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Litigation: Maryland court rules that jury must know identity of insurance carrier

Public interest in identifying parties to litigation outweighs the potential risk of defendants receiving a higher damages award

Maryland’s intermediate appellate court, the Court of Special Appeals, has ruled that that an insurance company’s identity must be disclosed to a jury in a breach of contract case arising out of the uninsured motorist provisions of an insurance policy. Davis et vir. v. Martinez, et al., examines the potential prejudice that defendants face when a jury knows that a claim may be covered by insurance, as well as the distinction between evidentiary matters and basic trial procedure.

On Jan. 27, 2008, Tania Nicole Little Martinez’s car collided with one being operated by Dionne and Darryl Davis. The Davises sued Martinez, alleging personal injuries and loss of consortium, among other things.

Martinez had an automobile insurance policy with United Services Automobile Association (USAA) with limits of $20,000, which were the minimum required limits at the time. The Davises had $50,000 in uninsured motorist (UM) coverage through State Farm.

USAA tendered its $20,000 policy limits to the Davises. The Davises sent notice of the tender to State Farm, requesting that it accept or reject the settlement offer. State Farm rejected the offer, opting instead to tender $20,000 to retain its subrogation rights against Martinez. State Farm also told the Davises it needed additional time before it would agree to tender the difference between the $50,000 uninsured motorist limits and Martinez’s $20,000 limits.

The Davises then amended their complaint to add a breach of contract count under the UM policy against State Farm. State Farm answered and filed a cross-claim against Martinez.

Martinez moved the court to preclude any mention of State Farm’s presence at trial. Martinez argued that the jury might infer that she did not comply with state law on required insurance, and that it might be swayed in awarding damages by the knowledge that the claim was covered by insurance.

Despite the Davis’ opposition, the court granted the motion. The jury was not made aware of State Farm’s presence as a party, and its lawyer was introduced as “another lawyer in this case.” In voir dire, the court told the jury the case was a motor vehicle negligence case against Martinez alone. The jury returned a defense verdict on the issue of Martinez’s liability. The court denied the Davis’ motion for a new trial, and the Davises appealed.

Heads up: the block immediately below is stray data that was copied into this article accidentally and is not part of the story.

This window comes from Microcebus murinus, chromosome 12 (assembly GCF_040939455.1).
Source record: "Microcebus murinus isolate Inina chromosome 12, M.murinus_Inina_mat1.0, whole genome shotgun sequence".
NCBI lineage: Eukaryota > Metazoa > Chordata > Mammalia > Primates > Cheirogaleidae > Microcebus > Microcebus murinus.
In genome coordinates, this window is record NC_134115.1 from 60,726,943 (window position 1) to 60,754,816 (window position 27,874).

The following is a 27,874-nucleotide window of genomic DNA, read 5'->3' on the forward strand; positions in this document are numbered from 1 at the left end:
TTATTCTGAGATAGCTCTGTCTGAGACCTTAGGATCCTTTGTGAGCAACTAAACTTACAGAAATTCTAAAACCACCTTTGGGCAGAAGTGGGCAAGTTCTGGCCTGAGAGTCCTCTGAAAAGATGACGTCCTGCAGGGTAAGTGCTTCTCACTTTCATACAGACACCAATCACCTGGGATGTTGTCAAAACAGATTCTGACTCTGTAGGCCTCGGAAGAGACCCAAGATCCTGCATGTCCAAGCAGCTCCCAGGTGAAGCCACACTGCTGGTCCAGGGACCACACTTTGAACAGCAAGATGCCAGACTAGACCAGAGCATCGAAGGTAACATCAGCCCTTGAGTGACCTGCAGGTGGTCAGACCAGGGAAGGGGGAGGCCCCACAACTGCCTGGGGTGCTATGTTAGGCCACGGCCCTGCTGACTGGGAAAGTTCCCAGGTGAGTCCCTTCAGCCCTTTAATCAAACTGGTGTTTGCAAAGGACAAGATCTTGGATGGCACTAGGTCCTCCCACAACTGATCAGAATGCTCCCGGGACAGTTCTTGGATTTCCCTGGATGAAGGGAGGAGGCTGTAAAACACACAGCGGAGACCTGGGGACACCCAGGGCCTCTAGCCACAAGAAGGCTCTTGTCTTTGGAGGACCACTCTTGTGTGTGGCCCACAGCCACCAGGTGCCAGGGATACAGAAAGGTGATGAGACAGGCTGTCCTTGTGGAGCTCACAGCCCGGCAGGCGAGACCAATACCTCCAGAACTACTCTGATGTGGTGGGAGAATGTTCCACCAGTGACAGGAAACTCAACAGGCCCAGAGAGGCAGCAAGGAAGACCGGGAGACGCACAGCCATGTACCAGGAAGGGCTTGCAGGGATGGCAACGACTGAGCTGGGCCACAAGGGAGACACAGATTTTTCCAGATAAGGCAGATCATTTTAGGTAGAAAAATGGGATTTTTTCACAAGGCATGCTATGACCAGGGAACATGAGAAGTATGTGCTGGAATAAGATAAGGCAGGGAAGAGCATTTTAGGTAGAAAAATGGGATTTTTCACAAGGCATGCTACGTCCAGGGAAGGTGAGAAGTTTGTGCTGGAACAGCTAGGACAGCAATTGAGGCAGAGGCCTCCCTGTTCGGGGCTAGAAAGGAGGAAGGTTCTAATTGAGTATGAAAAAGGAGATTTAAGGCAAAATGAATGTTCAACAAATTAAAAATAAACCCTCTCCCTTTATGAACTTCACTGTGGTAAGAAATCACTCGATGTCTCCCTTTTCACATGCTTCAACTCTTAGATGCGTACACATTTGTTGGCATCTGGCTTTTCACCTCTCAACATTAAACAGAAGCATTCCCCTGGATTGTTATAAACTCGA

On appeal, the Davises argued that Maryland’s long-held, overwhelming public policy interest in openly identifying parties to litigation outweighs any risk that defendants will suffer a higher damages award. State Farm countered that:

  1. Maryland law has long recognized the impropriety of disclosing to juries that a claim may be covered by insurance
  2. That an insurance company’s identity is irrelevant to the issue of a tortfeasor’s negligence

The Court of Special Appeals rejected State Farm’s arguments. The appellate court reaffirmed that a party’s potential adverse economic consequences are insufficient to justify hiding a party’s identity at trial. Second, the appellate court found that a party’s tort liability does not determine whether an underinsured motorist (UIM) carrier’s presence should be disclosed to a jury.

Rather, the appellate court agreed with the Davises that, “the trial court’s ruling was not evidentiary but one of basic trial procedure.” The appellate court looked favorably on opinions from other states in which courts ruled that juries must know that a UM/UIM carrier is a party to the action. Cloaking State Farm in anonymity made a “charade” of the trial that risked the jury system’s integrity. Hence, the appellate court reversed the judgment, finding the trial court’s decision was an abuse of discretion concerning basic trial procedure.

Contributing Author

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Jim Steele

Jim Steele is a member at Carr Maloney. He counsels insurers on complex coverage matters and litigates insurance coverage disputes. He also defends clients in...

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